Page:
Following the passage of the Medicare Modernization Act (MMA) of 2003, the future of Medicare is less clear than at any time since its inception almost 40 years ago. Medicare policy regarding financing coverage and delivery mechanisms has been the object of intermittently fierce political debate and maneuvering since 1995 when a conservative Republican majority gained control of Congress and ended the political consensus that had guided Medicare policy for three decades. This consensus had supported Medicare as a single payer healthcare system—for most Americans aged 65 and older, persons with disabilities and endstage renal disease—funded by the federal payroll tax and general revenues, as well as by beneficiary premiums and co-payments.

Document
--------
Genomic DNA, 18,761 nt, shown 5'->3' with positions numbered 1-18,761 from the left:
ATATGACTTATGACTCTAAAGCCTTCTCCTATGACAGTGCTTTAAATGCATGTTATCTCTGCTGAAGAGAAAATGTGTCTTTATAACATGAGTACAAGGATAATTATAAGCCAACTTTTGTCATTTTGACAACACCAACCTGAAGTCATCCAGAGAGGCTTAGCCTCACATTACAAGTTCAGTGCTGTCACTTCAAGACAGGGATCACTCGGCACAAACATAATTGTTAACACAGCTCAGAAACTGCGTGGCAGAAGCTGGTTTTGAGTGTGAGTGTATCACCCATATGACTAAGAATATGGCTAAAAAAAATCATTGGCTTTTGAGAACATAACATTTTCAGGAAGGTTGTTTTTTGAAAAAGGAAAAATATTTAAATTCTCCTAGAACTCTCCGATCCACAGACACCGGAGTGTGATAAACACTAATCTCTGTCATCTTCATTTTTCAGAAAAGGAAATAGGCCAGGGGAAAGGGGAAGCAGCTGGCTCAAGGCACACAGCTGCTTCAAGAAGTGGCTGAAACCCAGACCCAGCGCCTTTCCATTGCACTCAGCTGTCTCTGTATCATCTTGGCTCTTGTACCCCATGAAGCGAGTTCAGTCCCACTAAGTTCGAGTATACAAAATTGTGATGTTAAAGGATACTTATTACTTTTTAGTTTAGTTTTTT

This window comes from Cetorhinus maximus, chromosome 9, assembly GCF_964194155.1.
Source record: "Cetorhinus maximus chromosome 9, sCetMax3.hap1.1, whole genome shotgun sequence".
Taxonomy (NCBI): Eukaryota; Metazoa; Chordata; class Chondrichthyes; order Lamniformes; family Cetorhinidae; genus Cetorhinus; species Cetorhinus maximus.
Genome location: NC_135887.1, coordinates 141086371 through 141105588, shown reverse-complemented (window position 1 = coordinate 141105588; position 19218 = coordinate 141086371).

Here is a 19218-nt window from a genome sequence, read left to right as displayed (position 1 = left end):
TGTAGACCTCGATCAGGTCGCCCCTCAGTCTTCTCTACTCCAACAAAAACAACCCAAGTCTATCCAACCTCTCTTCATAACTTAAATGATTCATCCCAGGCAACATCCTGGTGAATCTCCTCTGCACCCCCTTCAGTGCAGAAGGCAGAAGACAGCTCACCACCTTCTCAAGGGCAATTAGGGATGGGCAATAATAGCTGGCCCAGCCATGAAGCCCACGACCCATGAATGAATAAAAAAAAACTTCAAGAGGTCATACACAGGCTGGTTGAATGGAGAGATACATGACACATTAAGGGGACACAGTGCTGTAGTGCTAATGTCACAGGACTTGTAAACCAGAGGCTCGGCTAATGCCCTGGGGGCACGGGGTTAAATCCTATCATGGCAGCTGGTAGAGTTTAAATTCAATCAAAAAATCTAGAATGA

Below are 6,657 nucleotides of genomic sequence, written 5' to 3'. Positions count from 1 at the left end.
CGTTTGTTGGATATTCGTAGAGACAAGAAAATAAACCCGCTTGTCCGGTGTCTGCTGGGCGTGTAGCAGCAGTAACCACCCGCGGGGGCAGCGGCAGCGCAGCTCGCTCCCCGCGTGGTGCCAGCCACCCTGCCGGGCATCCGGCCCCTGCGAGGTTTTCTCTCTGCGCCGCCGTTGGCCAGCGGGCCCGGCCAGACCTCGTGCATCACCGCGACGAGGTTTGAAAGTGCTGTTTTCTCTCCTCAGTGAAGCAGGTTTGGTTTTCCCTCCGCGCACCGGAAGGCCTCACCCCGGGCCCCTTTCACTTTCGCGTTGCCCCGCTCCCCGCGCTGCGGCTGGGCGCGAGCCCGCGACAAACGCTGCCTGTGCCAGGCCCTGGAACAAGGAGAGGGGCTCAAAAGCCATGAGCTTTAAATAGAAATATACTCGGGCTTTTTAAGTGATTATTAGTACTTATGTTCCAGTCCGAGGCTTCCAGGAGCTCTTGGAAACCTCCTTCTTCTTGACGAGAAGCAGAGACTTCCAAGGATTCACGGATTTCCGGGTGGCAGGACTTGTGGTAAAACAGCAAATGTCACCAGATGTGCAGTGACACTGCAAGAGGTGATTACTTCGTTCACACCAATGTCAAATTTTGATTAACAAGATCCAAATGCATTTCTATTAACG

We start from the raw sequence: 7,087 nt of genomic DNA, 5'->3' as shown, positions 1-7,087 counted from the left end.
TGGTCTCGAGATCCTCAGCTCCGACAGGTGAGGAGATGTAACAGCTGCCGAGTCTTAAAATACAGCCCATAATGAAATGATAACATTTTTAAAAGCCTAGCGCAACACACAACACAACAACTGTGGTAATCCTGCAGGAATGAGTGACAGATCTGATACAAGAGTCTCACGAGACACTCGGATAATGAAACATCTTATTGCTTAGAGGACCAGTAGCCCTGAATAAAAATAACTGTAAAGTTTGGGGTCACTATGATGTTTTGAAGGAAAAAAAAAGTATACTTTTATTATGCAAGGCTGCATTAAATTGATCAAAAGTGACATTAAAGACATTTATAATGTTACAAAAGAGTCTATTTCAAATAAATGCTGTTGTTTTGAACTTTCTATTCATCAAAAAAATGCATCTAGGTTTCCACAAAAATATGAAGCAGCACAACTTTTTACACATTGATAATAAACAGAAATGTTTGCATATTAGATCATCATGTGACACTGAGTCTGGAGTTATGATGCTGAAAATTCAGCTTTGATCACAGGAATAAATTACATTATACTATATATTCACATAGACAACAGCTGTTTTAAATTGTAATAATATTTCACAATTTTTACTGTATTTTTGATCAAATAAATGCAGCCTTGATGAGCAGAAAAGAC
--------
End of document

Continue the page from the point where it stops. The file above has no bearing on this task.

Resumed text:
A new Republican Congressional majority in 1995 quickly challenged the Medicare policy consensus by pushing for large reductions in Medicare funding and incorporating market mechanisms designed to reduce costs by creating more competition among insurance plans and providers. These efforts eventually produced some relatively small reductions in projected Medicare spending and one major initiative, the MedicareþChoice program, to expand the role of managed care in Medicare. The results of the MedicareþChoice program, however, disappointed its backers as the percentage of beneficiaries who chose managed care reached a peak of only 16% in 1999 and then declined to 11% in 2003
– The Gerontologist